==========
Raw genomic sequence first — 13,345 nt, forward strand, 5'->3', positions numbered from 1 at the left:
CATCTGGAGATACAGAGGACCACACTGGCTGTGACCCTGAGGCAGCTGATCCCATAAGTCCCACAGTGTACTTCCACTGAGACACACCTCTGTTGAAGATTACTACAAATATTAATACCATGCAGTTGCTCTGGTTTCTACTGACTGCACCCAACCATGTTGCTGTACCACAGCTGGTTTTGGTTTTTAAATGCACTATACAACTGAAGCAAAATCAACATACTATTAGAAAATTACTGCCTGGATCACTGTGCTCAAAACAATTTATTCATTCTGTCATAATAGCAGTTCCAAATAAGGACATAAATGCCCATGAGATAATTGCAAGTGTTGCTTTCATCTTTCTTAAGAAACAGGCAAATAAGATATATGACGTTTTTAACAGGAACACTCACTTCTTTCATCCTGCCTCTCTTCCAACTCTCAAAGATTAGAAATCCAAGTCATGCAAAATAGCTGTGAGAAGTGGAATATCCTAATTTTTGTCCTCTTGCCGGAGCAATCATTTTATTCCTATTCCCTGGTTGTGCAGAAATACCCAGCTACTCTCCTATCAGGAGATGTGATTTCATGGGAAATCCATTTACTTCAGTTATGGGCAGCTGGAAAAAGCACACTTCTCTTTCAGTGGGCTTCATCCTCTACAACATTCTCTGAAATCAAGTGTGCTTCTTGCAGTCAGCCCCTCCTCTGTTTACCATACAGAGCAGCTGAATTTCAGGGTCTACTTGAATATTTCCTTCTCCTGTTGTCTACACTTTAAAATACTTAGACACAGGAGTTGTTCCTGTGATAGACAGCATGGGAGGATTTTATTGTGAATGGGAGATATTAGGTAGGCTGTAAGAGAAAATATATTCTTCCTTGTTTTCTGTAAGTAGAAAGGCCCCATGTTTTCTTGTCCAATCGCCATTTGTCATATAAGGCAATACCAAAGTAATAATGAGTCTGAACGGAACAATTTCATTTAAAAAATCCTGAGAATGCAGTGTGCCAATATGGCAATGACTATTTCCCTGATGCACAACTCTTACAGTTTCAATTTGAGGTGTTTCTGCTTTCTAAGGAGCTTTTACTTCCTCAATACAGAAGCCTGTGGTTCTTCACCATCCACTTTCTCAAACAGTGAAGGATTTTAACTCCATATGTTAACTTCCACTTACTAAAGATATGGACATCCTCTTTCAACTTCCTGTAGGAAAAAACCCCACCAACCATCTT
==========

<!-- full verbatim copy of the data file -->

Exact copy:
Raw genomic sequence first — 13,345 nt, forward strand, 5'->3', positions numbered from 1 at the left:
CATCTGGAGATACAGAGGACCACACTGGCTGTGACCCTGAGGCAGCTGATCCCATAAGTCCCACAGTGTACTTCCACTGAGACACACCTCTGTTGAAGATTACTACAAATATTAATACCATGCAGTTGCTCTGGTTTCTACTGACTGCACCCAACCATGTTGCTGTACCACAGCTGGTTTTGGTTTTTAAATGCACTATACAACTGAAGCAAAATCAACATACTATTAGAAAATTACTGCCTGGATCACTGTGCTCAAAACAATTTATTCATTCTGTCATAATAGCAGTTCCAAATAAGGACATAAATGCCCATGAGATAATTGCAAGTGTTGCTTTCATCTTTCTTAAGAAACAGGCAAATAAGATATATGACGTTTTTAACAGGAACACTCACTTCTTTCATCCTGCCTCTCTTCCAACTCTCAAAGATTAGAAATCCAAGTCATGCAAAATAGCTGTGAGAAGTGGAATATCCTAATTTTTGTCCTCTTGCCGGAGCAATCATTTTATTCCTATTCCCTGGTTGTGCAGAAATACCCAGCTACTCTCCTATCAGGAGATGTGATTTCATGGGAAATCCATTTACTTCAGTTATGGGCAGCTGGAAAAAGCACACTTCTCTTTCAGTGGGCTTCATCCTCTACAACATTCTCTGAAATCAAGTGTGCTTCTTGCAGTCAGCCCCTCCTCTGTTTACCATACAGAGCAGCTGAATTTCAGGGTCTACTTGAATATTTCCTTCTCCTGTTGTCTACACTTTAAAATACTTAGACACAGGAGTTGTTCCTGTGATAGACAGCATGGGAGGATTTTATTGTGAATGGGAGATATTAGGTAGGCTGTAAGAGAAAATATATTCTTCCTTGTTTTCTGTAAGTAGAAAGGCCCCATGTTTTCTTGTCCAATCGCCATTTGTCATATAAGGCAATACCAAAGTAATAATGAGTCTGAACGGAACAATTTCATTTAAAAAATCCTGAGAATGCAGTGTGCCAATATGGCAATGACTATTTCCCTGATGCACAACTCTTACAGTTTCAATTTGAGGTGTTTCTGCTTTCTAAGGAGCTTTTACTTCCTCAATACAGAAGCCTGTGGTTCTTCACCATCCACTTTCTCAAACAGTGAAGGATTTTAACTCCATATGTTAACTTCCACTTACTAAAGATATGGACATCCTCTTTCAACTTCCTGTAGGAAAAAACCCCACCAACCATCTT